The mission party also included a Dutch UN officer and an Egyptian intelligence officer. Tamir realized that the Egyptian officer was keenly attentive to what the Israelis were discussing. When the Egyptian officer realized that Tamir knew precisely where they needed to go, he addressed him in Hebrew, saying “You’re not a rabbi; you’re the commander of Battalion 9!” Tamir denied the assertion, but this marked the beginning of an intriguing conversation.
The Egyptian officer shared that he had studied Middle Eastern studies at the University of New Delhi in India. As they continued talking, he turned to Tamir and asked, “What I don’t understand about you Jews is why do you mix the blood of children in your Passover matzah.” Tamir responded, “Mohammed, you’re an intelligent man. How can you believe in such nonsense?”
Suddenly, the Dutch UN officer stepped in and gave an entire lecture on kosher dietary laws, explaining the meticulous process of preparing meat, ensuring that all blood is completely removed. He told him that Jews are prohibited from consuming even a drop of blood, whether from animals, birds, or certainly not from humans.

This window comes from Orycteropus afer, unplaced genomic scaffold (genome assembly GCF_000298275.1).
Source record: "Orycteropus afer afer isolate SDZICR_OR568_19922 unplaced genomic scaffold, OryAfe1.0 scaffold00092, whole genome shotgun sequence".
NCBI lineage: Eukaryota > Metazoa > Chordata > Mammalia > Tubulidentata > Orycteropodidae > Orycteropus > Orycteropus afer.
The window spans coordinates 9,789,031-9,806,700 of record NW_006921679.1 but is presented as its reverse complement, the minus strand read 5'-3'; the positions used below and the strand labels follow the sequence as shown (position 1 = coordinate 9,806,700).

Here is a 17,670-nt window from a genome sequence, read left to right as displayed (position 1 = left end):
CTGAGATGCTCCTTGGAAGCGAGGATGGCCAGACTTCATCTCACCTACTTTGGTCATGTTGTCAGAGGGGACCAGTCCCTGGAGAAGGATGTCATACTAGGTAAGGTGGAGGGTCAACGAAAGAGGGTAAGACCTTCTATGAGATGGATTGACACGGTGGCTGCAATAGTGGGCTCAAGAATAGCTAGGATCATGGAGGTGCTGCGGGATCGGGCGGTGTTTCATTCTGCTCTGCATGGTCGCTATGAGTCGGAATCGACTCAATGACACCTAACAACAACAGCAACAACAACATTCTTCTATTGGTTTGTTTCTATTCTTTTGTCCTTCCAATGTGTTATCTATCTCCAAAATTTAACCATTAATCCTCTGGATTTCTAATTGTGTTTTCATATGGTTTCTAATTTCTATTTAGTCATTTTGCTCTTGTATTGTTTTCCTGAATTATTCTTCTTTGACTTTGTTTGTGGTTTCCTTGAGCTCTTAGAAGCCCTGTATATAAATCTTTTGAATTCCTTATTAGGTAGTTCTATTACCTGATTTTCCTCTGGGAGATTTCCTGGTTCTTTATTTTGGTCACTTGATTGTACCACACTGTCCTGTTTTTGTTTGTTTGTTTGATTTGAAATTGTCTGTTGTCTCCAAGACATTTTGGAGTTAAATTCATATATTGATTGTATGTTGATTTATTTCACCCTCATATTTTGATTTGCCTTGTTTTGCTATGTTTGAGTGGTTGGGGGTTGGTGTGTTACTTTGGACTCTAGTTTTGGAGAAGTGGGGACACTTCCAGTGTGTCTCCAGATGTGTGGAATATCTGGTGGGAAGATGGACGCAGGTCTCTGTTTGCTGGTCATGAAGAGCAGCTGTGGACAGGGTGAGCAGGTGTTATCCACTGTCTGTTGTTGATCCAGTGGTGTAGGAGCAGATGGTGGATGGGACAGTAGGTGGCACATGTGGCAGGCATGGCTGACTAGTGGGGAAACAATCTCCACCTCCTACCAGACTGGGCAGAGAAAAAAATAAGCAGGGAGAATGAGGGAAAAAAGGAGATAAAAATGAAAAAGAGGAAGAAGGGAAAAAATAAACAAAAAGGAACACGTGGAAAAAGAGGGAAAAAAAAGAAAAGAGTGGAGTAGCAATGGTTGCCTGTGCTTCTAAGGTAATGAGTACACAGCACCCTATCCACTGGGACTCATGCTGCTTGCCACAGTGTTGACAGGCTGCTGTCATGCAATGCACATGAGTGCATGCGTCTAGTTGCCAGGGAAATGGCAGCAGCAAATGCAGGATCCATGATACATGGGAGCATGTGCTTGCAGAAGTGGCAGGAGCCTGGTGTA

The Israelis were impressed by the Dutch officer’s familiarity with kashrut and asked how he knew so much, and he revealed that his own wife was Jewish. This entire exchange took place during their search for missing soldiers.
Their mission led them to a burnt-out tank, but they didn’t find anyone inside it. While examining the area around it, Tamir noticed irregularities in the nearby ground, and utilizing a shovel from the tank’s equipment, they began digging, eventually uncovering the bodies of two Israeli soldiers. Ultimately, the soldiers were brought to Jewish burial.